but compared to TV advertising
people have accepted ads as part of the “price” of TV
on the contrary
people have always expected itnernet content to be free
and they have devloped habits to
11:06 PM avoid lokoing at top of page and right side
so banner ads are pretty damn bad at
generating awareness
because people simply dont look
so of the 3
tv ads, banner ads and search ads
tv ads are better in the case of new products where the missing link is awareness
11:07 PM when you get to more established products
the balance changes
the missing link is not awareness
the missing links are further down the funnel
e.g. consideration
modern consumers need more info
they dont just trust an advertiser
and TV ads give them too little info to be useful
11:08 PM banner ads are still ignored just as much as before
but search ads become more important
by looking at what people are searching for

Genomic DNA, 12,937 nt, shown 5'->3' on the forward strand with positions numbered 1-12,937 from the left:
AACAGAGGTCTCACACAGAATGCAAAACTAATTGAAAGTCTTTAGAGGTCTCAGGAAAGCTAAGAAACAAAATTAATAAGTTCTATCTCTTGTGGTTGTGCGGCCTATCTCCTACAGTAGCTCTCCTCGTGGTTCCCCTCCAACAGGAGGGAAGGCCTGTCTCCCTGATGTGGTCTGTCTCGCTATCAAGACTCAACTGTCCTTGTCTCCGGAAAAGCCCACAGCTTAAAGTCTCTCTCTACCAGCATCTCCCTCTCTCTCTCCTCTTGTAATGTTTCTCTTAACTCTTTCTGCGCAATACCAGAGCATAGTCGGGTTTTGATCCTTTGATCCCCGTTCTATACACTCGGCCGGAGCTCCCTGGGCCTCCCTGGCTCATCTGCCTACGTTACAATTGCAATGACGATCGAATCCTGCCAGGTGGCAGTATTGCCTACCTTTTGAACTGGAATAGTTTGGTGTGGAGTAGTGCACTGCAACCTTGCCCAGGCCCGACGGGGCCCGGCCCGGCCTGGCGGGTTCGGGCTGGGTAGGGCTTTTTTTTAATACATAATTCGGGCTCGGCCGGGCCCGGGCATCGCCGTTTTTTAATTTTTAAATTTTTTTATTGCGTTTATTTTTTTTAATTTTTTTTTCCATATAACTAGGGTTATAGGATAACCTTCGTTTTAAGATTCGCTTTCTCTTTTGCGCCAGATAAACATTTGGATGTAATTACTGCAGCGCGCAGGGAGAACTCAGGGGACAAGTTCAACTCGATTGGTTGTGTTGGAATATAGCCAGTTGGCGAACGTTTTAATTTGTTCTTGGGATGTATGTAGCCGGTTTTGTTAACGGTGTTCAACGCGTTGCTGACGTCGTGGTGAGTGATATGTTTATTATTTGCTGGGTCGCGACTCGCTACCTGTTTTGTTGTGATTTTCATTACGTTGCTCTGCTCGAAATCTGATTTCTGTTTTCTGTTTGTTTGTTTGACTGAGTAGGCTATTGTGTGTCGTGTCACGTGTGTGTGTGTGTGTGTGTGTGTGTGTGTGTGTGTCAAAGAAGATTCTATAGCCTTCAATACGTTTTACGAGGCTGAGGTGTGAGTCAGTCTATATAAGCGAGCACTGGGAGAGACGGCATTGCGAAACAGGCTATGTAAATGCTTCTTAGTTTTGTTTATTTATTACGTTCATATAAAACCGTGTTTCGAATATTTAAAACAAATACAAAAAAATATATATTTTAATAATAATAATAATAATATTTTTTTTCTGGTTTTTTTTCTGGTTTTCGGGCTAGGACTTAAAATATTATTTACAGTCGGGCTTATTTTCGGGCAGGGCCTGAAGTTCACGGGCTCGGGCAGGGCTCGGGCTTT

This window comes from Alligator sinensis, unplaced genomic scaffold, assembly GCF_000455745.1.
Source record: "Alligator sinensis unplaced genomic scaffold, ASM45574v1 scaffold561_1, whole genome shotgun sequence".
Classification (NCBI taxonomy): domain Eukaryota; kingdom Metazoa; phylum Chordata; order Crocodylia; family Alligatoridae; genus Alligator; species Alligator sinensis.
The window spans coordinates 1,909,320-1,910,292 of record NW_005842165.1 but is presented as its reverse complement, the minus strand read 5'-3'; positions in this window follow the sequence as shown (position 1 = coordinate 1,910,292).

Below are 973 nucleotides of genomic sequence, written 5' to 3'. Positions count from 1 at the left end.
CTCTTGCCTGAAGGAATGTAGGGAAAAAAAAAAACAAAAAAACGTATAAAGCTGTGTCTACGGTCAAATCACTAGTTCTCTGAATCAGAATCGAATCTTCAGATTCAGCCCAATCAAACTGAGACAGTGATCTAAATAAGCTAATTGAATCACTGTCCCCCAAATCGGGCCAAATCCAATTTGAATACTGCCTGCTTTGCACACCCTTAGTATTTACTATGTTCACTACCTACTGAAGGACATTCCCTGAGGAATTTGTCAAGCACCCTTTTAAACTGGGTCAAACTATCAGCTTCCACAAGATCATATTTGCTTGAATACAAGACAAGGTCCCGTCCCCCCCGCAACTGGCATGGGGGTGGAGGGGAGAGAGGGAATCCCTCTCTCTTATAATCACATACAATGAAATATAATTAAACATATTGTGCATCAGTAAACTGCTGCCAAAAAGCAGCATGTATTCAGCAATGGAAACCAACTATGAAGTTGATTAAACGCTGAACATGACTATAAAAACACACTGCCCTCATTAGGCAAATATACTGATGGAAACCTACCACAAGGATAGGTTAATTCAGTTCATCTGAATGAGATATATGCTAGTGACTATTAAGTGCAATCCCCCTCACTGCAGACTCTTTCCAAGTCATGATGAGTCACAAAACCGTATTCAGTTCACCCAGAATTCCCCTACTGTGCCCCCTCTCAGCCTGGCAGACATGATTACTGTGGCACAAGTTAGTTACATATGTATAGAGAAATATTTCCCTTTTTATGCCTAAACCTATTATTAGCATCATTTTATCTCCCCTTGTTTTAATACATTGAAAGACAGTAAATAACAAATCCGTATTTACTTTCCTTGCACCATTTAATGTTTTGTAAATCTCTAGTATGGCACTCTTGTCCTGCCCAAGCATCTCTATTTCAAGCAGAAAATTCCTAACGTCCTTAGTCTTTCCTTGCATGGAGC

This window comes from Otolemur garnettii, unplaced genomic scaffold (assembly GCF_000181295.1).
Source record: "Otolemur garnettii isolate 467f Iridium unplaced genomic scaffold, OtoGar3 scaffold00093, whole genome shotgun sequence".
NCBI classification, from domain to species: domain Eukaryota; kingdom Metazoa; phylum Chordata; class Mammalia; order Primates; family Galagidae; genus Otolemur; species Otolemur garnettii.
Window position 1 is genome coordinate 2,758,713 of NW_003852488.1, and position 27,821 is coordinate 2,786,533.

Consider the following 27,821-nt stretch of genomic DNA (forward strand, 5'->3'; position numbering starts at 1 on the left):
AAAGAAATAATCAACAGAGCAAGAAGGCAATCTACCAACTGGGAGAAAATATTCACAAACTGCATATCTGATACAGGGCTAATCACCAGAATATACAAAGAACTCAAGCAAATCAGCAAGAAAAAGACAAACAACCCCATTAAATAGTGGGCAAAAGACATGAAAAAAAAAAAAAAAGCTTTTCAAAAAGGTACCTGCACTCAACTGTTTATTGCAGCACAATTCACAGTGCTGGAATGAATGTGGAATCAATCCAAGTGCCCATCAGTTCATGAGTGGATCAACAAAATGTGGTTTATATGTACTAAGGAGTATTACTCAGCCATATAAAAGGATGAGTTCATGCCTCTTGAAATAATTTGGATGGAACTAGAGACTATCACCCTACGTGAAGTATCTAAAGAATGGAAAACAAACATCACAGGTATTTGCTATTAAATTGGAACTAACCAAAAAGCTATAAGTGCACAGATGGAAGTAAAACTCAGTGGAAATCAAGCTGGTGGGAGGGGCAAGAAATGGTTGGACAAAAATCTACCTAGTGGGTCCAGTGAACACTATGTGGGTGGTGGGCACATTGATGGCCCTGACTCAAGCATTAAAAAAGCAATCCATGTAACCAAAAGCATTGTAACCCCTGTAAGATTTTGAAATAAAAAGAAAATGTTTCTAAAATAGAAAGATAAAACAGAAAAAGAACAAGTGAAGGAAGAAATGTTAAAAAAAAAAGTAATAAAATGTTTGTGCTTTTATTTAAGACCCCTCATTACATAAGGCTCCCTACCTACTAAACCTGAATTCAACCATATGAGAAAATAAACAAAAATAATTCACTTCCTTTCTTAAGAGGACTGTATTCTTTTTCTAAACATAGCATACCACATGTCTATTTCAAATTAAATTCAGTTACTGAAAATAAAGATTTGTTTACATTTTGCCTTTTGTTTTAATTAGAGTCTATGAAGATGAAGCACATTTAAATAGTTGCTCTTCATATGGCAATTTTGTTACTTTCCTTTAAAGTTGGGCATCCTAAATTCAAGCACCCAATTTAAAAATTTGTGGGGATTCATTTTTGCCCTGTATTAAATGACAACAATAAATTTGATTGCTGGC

yu know what part of the purch funnel they are at
and what missing link they are trying to solve
so in summary
11:09 PM making the generalization that TV ads are more effective than internet ads is simply false and irresponsible; we must take into account dozens more parameters that impact purchase
decisions


Source: http://www.marketingcharts.com/television/tv-ads-most-helpful-web-banners-most-ignored-9645/


More than one-third of Americans (37%) say that TV ads are most helpful to them in making a purchase decision, while nearly half say they ignore internet banner ads, according to (pdf) a poll from AdWeekMedia and Harris Interactive.

In terms of the helpfulness of ads in other media, newspapers rank second behind TV, with 17% reporting that newspaper ads are most helpful, while 14% say the same about internet search-engine ads:

harris-poll-adweek-media-most-helpful-ads-june-2009.jpg

At the other end of the spectrum, Radio ads (3%) and internet banner ads (1%) are not considered helpful by many people. The poll found also that more than one fourth (28%) of Americans say that none of these types of advertisements are helpful to them in the purchase-decision-making process.

Not surprisingly, the types of ads Americans find helpful vary by age and, slightly, by region:

  • 50% of people ages 18-34 find TV ads most helpful.
  • 31% of those ages 55+ say newspaper ads are most helpful.